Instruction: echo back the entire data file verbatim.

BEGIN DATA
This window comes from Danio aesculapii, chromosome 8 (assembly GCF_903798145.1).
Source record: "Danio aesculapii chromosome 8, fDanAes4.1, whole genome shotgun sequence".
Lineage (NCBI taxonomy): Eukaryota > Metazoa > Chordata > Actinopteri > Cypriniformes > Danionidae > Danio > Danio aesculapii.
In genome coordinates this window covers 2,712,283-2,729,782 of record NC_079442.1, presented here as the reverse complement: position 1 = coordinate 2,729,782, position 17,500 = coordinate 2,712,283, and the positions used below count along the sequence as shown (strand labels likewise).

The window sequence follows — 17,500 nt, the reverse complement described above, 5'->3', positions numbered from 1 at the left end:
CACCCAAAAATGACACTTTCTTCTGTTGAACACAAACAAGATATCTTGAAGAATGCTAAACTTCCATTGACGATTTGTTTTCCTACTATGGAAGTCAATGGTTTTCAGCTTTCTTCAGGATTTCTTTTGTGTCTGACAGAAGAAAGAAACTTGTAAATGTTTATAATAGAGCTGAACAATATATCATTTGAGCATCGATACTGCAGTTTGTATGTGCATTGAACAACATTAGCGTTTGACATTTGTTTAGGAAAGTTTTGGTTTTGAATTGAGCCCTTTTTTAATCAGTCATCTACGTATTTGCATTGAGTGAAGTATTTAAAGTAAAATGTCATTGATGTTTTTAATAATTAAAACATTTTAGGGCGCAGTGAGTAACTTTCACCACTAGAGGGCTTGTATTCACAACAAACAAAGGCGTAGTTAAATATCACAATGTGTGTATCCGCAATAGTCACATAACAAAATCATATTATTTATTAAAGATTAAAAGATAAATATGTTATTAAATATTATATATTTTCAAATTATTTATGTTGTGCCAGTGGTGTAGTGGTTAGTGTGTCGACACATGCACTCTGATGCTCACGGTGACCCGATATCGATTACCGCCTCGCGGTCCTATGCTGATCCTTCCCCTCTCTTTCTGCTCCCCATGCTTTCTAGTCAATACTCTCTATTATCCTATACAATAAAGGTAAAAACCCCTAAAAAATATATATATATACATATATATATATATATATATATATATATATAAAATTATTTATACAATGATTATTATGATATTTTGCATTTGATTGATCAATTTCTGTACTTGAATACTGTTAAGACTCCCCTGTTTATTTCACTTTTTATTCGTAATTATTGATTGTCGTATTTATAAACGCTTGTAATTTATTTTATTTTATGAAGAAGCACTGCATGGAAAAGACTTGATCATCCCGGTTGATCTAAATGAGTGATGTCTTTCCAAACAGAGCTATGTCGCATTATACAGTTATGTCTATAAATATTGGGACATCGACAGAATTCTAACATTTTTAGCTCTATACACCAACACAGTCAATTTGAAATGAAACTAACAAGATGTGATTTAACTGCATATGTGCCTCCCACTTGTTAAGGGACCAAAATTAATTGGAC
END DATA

This window comes from Danio aesculapii, chromosome 8 (assembly GCF_903798145.1).
Source record: "Danio aesculapii chromosome 8, fDanAes4.1, whole genome shotgun sequence".
Lineage (NCBI taxonomy): Eukaryota > Metazoa > Chordata > Actinopteri > Cypriniformes > Danionidae > Danio > Danio aesculapii.
In genome coordinates this window covers 2,712,283-2,729,782 of record NC_079442.1, presented here as the reverse complement: position 1 = coordinate 2,729,782, position 17,500 = coordinate 2,712,283, and the positions used below count along the sequence as shown (strand labels likewise).

The window sequence follows — 17,500 nt, the reverse complement described above, 5'->3', positions numbered from 1 at the left end:
CACCCAAAAATGACACTTTCTTCTGTTGAACACAAACAAGATATCTTGAAGAATGCTAAACTTCCATTGACGATTTGTTTTCCTACTATGGAAGTCAATGGTTTTCAGCTTTCTTCAGGATTTCTTTTGTGTCTGACAGAAGAAAGAAACTTGTAAATGTTTATAATAGAGCTGAACAATATATCATTTGAGCATCGATACTGCAGTTTGTATGTGCATTGAACAACATTAGCGTTTGACATTTGTTTAGGAAAGTTTTGGTTTTGAATTGAGCCCTTTTTTAATCAGTCATCTACGTATTTGCATTGAGTGAAGTATTTAAAGTAAAATGTCATTGATGTTTTTAATAATTAAAACATTTTAGGGCGCAGTGAGTAACTTTCACCACTAGAGGGCTTGTATTCACAACAAACAAAGGCGTAGTTAAATATCACAATGTGTGTATCCGCAATAGTCACATAACAAAATCATATTATTTATTAAAGATTAAAAGATAAATATGTTATTAAATATTATATATTTTCAAATTATTTATGTTGTGCCAGTGGTGTAGTGGTTAGTGTGTCGACACATGCACTCTGATGCTCACGGTGACCCGATATCGATTACCGCCTCGCGGTCCTATGCTGATCCTTCCCCTCTCTTTCTGCTCCCCATGCTTTCTAGTCAATACTCTCTATTATCCTATACAATAAAGGTAAAAACCCCTAAAAAATATATATATATACATATATATATATATATATATATATATATATAAAATTATTTATACAATGATTATTATGATATTTTGCATTTGATTGATCAATTTCTGTACTTGAATACTGTTAAGACTCCCCTGTTTATTTCACTTTTTATTCGTAATTATTGATTGTCGTATTTATAAACGCTTGTAATTTATTTTATTTTATGAAGAAGCACTGCATGGAAAAGACTTGATCATCCCGGTTGATCTAAATGAGTGATGTCTTTCCAAACAGAGCTATGTCGCATTATACAGTTATGTCTATAAATATTGGGACATCGACAGAATTCTAACATTTTTAGCTCTATACACCAACACAGTCAATTTGAAATGAAACTAACAAGATGTGATTTAACTGCATATGTGCCTCCCACTTGTTAAGGGACCAAAATTAATTGGAC